Nancy J. Hirschmann
- University of Pennsylvania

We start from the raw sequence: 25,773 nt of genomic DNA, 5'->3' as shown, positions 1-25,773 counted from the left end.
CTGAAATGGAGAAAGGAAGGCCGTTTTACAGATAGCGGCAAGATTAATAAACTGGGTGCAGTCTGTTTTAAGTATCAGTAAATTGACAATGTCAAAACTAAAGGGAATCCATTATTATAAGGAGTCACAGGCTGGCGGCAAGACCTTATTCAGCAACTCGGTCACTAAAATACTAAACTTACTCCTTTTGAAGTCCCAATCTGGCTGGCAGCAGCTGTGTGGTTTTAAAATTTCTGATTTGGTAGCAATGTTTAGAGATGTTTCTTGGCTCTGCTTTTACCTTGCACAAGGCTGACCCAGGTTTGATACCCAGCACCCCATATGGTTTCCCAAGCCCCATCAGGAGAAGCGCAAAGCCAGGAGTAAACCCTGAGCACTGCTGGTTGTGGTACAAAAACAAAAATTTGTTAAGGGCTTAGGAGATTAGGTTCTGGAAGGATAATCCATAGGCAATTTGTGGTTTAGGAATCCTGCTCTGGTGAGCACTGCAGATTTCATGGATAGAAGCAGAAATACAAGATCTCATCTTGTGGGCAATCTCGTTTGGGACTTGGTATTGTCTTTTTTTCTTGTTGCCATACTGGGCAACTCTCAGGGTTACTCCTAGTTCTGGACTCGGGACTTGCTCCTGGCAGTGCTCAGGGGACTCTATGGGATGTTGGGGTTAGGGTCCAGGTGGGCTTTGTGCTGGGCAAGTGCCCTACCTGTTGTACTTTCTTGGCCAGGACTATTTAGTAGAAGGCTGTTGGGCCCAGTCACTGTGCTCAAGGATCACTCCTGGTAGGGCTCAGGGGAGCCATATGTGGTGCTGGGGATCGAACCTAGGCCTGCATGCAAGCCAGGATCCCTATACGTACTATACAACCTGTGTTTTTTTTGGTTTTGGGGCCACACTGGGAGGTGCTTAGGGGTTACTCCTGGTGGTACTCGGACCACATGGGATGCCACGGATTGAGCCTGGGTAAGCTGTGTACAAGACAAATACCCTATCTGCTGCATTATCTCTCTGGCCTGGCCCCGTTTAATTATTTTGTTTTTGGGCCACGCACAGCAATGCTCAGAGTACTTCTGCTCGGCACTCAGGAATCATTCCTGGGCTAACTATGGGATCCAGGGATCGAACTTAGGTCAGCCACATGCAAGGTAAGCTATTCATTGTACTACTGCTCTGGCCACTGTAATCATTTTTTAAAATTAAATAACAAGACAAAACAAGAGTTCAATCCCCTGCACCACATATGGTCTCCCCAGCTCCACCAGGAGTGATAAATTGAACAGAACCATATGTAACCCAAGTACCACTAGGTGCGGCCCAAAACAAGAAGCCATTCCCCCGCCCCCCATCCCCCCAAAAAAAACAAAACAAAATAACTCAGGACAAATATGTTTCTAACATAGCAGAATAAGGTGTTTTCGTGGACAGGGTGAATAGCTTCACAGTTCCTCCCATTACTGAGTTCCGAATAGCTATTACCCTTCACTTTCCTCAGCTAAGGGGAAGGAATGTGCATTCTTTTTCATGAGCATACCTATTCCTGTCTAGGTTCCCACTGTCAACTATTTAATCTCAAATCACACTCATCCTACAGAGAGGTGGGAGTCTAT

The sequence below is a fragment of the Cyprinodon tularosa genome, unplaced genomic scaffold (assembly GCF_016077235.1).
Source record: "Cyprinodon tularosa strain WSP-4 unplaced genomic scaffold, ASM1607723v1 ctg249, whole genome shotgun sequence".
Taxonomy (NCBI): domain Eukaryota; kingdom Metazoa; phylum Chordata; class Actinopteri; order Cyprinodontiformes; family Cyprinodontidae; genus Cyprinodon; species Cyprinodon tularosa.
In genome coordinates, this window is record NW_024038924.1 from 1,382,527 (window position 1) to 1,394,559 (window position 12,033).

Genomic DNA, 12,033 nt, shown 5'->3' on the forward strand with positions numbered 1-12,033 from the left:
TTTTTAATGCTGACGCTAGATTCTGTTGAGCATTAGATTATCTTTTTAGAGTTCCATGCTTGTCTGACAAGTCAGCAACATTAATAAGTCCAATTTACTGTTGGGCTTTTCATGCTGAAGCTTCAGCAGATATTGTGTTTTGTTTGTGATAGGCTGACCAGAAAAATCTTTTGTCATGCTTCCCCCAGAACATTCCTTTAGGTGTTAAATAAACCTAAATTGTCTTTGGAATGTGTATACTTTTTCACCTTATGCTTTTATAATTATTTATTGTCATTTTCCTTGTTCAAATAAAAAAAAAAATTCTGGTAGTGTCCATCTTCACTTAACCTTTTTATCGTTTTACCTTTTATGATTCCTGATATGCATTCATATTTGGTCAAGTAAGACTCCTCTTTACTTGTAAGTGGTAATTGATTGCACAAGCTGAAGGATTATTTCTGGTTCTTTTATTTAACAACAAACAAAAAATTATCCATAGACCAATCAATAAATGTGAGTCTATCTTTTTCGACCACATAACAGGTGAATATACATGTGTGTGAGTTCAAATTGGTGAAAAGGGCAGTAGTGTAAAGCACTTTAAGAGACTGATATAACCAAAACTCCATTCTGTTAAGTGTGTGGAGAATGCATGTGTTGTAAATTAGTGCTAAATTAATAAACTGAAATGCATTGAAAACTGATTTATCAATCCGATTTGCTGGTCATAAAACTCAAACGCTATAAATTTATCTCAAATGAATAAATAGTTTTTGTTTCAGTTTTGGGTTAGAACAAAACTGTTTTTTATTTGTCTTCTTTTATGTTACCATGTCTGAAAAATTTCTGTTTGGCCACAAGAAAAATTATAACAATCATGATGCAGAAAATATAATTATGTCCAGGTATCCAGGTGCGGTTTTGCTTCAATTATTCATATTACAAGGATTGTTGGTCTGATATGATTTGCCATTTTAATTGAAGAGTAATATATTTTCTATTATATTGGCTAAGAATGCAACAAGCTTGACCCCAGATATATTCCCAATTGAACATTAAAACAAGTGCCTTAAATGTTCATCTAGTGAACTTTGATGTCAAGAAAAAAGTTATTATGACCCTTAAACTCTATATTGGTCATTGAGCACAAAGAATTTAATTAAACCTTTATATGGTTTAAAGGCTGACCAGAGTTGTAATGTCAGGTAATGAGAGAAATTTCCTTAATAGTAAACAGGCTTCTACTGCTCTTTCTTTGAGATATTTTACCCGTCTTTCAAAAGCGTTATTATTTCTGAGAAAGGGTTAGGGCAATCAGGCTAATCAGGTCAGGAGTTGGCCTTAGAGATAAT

Disabled people are often considered by definition as extremely limited in their freedom because they are supposedly unable to do a wide variety of things. Examining political theories of freedom from the seventeenth century to the twenty-first and comparing them to concrete experiences of disability written by scholars in a wide range of disciplines, this project argues that disability facilitates a reimagining of what freedom means on a variety of levels, from what counts as an obstacle or barrier; to how desires are constructed, produced, and expressed; to the role of the body in the formation of the will. How relations of power shape the complex real-life experiences of disability is key to understanding the concept of freedom.